Roody the Beagle tries bike-birding!
Anyway, let's start with Semipalmated Sandpiper (SESA), a mostly central and eastern shorebird which puts in regular fall cameos along the Pacific Coast. The bird is annual at the bottom of San Francisco Bay between late-July and mid-September, but rides in that direction are tough from San Mateo; it's ~60 miles round-trip and the return 30 are usually plagued by northwestern headwinds which gather through the day (recall my Bell's Vireo ass-kicking in June). Fortunately, Dominic Mosur found a SESA at Yosemite Slough in SF, a location just 17 miles north of my apartment (return ride with tailwind). The report came in late on July 23, and I wasn't able to try for it on either the 24th or 25th. However, a second sighting from late on the 25th suggested I make an attempt on the morning of the 26th. That proved a wise decision, and I found the bird foraging on the same shoreline from which the previous reports came. Fortunately, I had a better view of the bird before I took the fairly awful shot below.
Phone-scoped Semipalmated Sandpiper - Bay Area bike bird #288
My 34-mile ride to Yosemite Slough for Semipalmated Sandpiper
SESA claimed, I shifted my attention to Wilson's Phalarope (WIPH), another shorebird which visits San Francisco Bay between late-July and mid-September. Reports of dozens or hundreds of individuals from from Sunnyvale and Alviso are fairly common, and all it takes to find this bird is to make a concerted effort in those areas during the indicated season. I figured I'd search for WIPH while pursuing something more pressing, like SESA, but unusually light winds made July 28 ripe for a dedicated effort. I had no difficulty finding a group of 23 birds in Sunnyvale, and I took an extended detour on the way home to add Pygmy Nuthatch to my Santa Clara County bike list. I've fallen into the county bike-birding trap, but only for San Francisco, San Mateo (homebase), Santa Clara, and Alameda, at least for now.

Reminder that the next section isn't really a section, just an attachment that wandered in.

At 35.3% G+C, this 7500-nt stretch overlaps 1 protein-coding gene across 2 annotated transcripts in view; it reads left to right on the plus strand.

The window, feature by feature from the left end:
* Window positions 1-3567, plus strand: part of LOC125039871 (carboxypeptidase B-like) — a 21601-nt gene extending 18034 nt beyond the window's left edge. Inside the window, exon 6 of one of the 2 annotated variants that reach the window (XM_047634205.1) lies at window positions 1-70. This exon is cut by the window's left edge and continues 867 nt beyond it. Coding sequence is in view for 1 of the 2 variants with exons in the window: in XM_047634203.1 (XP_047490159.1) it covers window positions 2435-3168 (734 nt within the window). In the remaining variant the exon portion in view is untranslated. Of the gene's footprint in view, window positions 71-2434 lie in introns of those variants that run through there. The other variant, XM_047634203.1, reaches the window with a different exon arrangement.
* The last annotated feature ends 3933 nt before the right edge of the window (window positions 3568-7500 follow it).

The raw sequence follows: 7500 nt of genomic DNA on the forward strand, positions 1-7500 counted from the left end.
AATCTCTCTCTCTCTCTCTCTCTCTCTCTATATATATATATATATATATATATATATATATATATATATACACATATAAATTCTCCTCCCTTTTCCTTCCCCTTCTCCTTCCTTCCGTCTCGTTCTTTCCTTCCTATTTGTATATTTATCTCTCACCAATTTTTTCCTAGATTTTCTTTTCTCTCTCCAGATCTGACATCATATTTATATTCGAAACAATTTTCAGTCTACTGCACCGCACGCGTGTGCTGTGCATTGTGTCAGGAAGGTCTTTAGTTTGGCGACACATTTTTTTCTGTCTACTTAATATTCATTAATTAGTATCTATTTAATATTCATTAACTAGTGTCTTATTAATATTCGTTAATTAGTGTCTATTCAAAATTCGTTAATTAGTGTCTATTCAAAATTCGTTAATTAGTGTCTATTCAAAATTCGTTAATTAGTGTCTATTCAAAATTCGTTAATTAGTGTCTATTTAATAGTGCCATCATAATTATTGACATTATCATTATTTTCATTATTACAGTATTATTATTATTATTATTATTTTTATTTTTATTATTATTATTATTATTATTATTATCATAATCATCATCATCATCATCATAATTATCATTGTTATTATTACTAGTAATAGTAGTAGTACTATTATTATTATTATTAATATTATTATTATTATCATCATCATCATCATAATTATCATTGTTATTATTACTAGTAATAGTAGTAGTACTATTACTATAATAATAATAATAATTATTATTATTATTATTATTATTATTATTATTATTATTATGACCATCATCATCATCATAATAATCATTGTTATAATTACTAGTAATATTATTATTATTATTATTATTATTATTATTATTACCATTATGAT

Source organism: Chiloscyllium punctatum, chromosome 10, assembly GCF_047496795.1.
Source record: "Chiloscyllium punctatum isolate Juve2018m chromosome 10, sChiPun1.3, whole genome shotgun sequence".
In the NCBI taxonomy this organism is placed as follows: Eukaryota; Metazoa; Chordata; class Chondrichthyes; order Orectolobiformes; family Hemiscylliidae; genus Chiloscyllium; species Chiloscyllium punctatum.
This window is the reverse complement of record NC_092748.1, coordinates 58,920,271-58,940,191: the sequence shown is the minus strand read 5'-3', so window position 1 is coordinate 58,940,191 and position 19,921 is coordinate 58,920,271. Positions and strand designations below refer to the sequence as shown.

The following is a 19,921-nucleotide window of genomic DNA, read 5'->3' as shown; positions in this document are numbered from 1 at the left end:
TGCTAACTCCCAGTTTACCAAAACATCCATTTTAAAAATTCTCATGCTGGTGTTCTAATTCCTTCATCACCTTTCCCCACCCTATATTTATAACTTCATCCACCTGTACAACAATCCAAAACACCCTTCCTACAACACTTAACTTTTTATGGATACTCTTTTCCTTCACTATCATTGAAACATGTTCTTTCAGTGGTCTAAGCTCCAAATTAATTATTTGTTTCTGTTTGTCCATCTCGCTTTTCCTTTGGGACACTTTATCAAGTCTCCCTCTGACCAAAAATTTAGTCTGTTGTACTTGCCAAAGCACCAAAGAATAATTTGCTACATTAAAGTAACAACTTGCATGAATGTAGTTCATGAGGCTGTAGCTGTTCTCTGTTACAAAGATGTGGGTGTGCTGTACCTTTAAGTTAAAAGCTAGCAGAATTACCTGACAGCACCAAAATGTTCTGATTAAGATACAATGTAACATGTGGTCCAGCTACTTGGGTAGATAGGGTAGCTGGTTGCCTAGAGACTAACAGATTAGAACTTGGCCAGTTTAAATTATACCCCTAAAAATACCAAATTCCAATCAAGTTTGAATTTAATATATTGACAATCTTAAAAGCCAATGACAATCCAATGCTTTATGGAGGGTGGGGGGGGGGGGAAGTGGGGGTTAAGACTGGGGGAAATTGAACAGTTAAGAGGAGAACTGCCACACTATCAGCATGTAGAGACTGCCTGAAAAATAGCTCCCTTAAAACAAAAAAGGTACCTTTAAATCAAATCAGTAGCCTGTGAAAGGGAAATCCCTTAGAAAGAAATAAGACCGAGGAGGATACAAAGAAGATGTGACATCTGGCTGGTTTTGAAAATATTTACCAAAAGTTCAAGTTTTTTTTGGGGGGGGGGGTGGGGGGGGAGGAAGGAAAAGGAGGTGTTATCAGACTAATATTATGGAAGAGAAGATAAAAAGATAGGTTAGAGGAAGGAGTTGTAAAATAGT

Phone-scoped Wilson's Phalarope - Bay Area bike bird #289
My 58-mile ride to Sunnyvale for Wilson's Phalarope
I'll round out this set with the Common Tern (COTE), an uncommon species here in the Bay Area. They're mostly likely to be encountered offshore on fall pelagics, but they occasionally grace the front beaches and SF bayshore. Ron Thorn noted a COTE at Coyote Point County Park on August 21, and I encountered what I assume was the same individual in the course of some general birding at the same site the following afternoon. Coyote Point is just 3/4 mile from my apartment, so it was really nice to add a 'free bird' after organizing and expending effort to ride for the previous two!
Phonescoped Common Tern - Bay Area bike bird #290
That's it for this installment. Fall is sure to deliver at least a few surprises, so I'll cook-up another update as birds materialize. Only 10 species more to reach 300 self-powered Bay Area birds!
Oh yeah, my favorite shorebird subjects have returned to SF Bay for the winter after their breeding absence. Here are two from the first September tide cycle at my local spot. The tides are only right 4 out of every 14 days, so it's a burst of shooting followed by a bunch of waiting. Second cycle hits Sept 28-31, so stay tuned for more.
Willet (L) and Marbled Godwit (R)